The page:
Thank you Matthew. Yesterday we started talking about a subject, and I’m an expert in it because I’m a person who likes to control my environment. I go to the same restaurants, control. I have the same friends, control. I put on a mask so that people won’t know if I’m silly or sad, that’s called control. When anybody is hurting, I try to fix it. When I’m hurting, I pretend it didn’t happen, that’s called control. And that’ll kill you. It’ll kill you when you don’t laugh, when you want to laugh. And when you don’t cry, when you need to cry. We spent a long time talking about that, and I mentioned Fred Smith, my late mentor’s comment, that there’s a difference between a fact and a problem. And we have far more facts than we have problems, and Fred said that the essence of maturity is to know the difference between a fact and a problem. A fact is something that just is, you don’t fix it, you can’t make it better. It is what it is. That may be your divorce, or death, or the diagnosis you got, or your children that aren’t doing what you taught them to do, or maybe it’s your preacher, or maybe it’s the politics that we’re going through right now, maybe, and I could just go on and on. So much of that is a fact and we can’t fix it. Now, problems that’s different, you can give some effort to that and change some things, but not often. As I spend this time, writing this book, some of my oldest and most beloved friends are struggling horribly. The wife has Alzheimer’s and they sold their home and moved to an extended care facility after they moved into the new apartment and everybody who helped them move had left, my friend told me that he and his wife just held each other and they cried together. That’s, that’s so sad, I can hardly stand it, but listen to me, there’s more to the story. I’m friends with another couple where the wife is also dealing with the same horrible disease and asked him how they dealt with that tragedy. And he said, you know what we do, we laugh a lot and some things that happen are really funny. We both know that it’s bad and we can’t remedy the situation. So, we’ve learned to make jokes about it and they do. One time when we were having dinner together at a restaurant, his wife excused herself, got up and left and she was gone for a long time. When she came back to the table, he asked her why she had taken so long. She said, I got lost and I went into the men’s room instead of the women’s room. It took a long time for me to explain my being there to the men who were surprised to see me. Then she laughed and said, only joking, and we all laughed. I told my friends who had moved into the extended care facility about that incident and how sometimes the best way to deal with the dark was to make jokes about it. It’s still hard for them as it is for you, I said, but they do laugh at the funny things that happen. Later my friend told me that the advice about laughing was the best advice he had ever received. I think it’s going to be okay. It was as it were, like growing flowers in hell. That’s an arresting phrase, isn’t it? Growing flowers in hell. Who does that? Let me tell you, people who have stopped trying to control everything, they do that. People who know the difference between a problem and a fact, they do that. And people who know God, they do that. Frankly, I have no idea how atheists deal with the dark, for them growing flowers in hell would seem insane. There’s an old story of a dying gangster who offered an incredible amount of money to his doctor, if the doctor would keep him alive, that was his MO. It’s called control and without God, it’s all he had. That’s particularly sad because we control far less than we think we control. Now, I’ve got some more bad news for you, but I’m going to save it until tomorrow. But right now say a prayer, say.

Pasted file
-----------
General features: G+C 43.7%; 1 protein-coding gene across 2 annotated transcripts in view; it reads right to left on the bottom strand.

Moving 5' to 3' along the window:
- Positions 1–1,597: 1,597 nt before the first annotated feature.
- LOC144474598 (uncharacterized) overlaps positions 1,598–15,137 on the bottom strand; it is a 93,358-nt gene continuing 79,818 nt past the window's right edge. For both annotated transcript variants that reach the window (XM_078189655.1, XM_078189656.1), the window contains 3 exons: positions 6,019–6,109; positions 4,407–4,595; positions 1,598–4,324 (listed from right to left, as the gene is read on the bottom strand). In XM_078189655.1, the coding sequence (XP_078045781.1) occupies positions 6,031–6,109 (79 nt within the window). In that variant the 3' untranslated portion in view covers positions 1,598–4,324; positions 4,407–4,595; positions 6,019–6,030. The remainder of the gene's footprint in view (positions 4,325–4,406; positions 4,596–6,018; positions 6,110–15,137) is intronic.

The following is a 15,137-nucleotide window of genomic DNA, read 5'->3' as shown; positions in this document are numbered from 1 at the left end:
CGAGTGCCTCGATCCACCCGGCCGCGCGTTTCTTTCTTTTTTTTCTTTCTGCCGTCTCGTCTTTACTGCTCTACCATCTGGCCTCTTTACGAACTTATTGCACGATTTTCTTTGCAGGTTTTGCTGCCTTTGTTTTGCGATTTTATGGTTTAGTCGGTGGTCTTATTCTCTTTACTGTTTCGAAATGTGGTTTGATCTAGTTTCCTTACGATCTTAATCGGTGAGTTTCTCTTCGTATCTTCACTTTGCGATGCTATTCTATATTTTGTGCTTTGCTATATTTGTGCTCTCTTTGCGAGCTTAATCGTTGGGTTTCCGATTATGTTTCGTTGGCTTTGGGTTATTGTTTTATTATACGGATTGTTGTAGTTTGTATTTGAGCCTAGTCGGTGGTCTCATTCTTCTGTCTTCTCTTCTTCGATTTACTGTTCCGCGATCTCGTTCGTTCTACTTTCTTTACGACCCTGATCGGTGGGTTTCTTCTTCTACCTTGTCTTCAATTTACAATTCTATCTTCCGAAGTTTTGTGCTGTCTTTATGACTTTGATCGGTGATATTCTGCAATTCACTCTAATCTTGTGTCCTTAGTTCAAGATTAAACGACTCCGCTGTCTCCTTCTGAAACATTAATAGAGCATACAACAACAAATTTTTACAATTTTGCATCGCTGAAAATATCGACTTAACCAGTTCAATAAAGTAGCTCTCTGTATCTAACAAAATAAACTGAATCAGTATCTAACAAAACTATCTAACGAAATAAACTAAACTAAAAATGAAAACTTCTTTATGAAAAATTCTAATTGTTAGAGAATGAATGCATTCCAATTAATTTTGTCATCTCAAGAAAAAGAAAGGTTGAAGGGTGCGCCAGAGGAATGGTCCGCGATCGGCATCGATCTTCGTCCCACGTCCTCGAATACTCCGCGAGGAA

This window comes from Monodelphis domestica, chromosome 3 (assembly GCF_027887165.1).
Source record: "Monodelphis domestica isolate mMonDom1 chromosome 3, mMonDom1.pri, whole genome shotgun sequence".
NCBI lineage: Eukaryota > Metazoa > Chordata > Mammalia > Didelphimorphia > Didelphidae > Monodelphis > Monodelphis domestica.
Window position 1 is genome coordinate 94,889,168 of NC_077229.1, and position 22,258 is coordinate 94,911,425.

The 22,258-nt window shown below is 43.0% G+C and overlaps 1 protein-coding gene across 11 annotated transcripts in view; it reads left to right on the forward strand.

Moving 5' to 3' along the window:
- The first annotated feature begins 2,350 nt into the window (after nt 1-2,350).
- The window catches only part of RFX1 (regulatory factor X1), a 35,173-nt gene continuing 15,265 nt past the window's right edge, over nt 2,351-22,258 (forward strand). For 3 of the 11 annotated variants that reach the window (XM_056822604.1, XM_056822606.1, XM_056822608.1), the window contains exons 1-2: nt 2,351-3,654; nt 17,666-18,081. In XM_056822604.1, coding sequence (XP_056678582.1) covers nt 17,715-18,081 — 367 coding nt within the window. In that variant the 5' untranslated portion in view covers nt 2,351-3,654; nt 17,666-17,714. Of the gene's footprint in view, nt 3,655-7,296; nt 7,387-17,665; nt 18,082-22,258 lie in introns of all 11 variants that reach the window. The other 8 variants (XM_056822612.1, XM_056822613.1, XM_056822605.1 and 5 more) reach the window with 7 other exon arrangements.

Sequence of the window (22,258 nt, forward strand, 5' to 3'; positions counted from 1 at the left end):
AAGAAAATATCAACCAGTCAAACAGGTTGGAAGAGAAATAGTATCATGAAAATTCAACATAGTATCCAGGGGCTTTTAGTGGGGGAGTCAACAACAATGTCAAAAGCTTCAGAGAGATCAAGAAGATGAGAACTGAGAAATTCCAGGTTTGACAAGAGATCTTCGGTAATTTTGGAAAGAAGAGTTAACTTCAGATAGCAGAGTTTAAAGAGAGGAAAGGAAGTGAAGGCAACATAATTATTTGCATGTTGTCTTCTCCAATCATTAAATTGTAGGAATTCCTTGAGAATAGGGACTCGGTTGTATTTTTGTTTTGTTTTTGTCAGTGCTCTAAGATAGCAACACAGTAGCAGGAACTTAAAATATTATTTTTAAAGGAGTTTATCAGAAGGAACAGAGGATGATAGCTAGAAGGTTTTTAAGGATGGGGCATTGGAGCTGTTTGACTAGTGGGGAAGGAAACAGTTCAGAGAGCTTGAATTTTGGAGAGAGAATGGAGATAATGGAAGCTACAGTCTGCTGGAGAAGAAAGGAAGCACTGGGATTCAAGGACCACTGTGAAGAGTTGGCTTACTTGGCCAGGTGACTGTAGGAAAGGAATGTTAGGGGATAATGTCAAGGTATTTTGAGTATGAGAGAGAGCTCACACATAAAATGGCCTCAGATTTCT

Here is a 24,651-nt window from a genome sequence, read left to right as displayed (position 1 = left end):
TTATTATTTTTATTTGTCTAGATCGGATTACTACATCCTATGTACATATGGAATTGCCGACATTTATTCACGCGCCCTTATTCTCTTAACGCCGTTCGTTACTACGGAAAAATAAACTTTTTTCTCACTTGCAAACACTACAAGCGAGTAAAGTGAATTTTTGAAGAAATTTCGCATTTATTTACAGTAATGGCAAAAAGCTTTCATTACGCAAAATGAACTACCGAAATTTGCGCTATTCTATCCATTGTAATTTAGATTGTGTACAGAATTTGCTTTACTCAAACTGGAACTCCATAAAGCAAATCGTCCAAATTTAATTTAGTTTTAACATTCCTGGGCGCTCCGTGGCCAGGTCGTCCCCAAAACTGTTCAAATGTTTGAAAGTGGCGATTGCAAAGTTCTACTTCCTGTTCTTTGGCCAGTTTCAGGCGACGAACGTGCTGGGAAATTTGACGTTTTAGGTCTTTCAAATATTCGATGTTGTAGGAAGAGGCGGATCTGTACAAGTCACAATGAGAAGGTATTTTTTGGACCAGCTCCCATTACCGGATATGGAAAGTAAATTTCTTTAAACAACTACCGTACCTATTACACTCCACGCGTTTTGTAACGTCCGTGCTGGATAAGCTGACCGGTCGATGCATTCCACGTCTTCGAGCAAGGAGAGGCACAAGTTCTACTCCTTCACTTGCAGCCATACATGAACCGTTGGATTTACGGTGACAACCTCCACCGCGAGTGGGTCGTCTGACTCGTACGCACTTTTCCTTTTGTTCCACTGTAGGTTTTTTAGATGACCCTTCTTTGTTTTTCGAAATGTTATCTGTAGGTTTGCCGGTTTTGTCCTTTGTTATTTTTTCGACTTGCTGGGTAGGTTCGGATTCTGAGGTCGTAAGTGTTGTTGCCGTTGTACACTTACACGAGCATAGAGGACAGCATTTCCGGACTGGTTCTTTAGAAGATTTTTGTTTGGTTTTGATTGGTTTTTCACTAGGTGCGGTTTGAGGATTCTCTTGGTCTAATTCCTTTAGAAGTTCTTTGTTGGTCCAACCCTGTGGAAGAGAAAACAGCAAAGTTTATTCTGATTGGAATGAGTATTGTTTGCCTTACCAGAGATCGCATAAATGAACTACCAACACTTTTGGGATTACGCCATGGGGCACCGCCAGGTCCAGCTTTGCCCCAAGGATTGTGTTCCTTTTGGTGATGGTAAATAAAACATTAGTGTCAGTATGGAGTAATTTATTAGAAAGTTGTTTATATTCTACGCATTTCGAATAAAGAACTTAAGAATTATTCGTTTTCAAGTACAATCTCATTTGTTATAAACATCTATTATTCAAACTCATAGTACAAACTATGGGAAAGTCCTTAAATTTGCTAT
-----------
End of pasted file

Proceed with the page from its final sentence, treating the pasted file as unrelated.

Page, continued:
Lord Jesus, let me know in my life the difference between a problem and a fact. By your Spirit, allow me to see the truth. I’ll go where you want me to go and I’ll do what you want me to do and I’ll say what you want me to say because I’m your servant and maybe I’ll be helpful. But Father, let me see those places where if I go there and I say that and I do that, it won’t change a thing. Help me to understand the difference between a problem and a fact, and help me to accept the fact and to leave it with you and to laugh and laugh and laugh.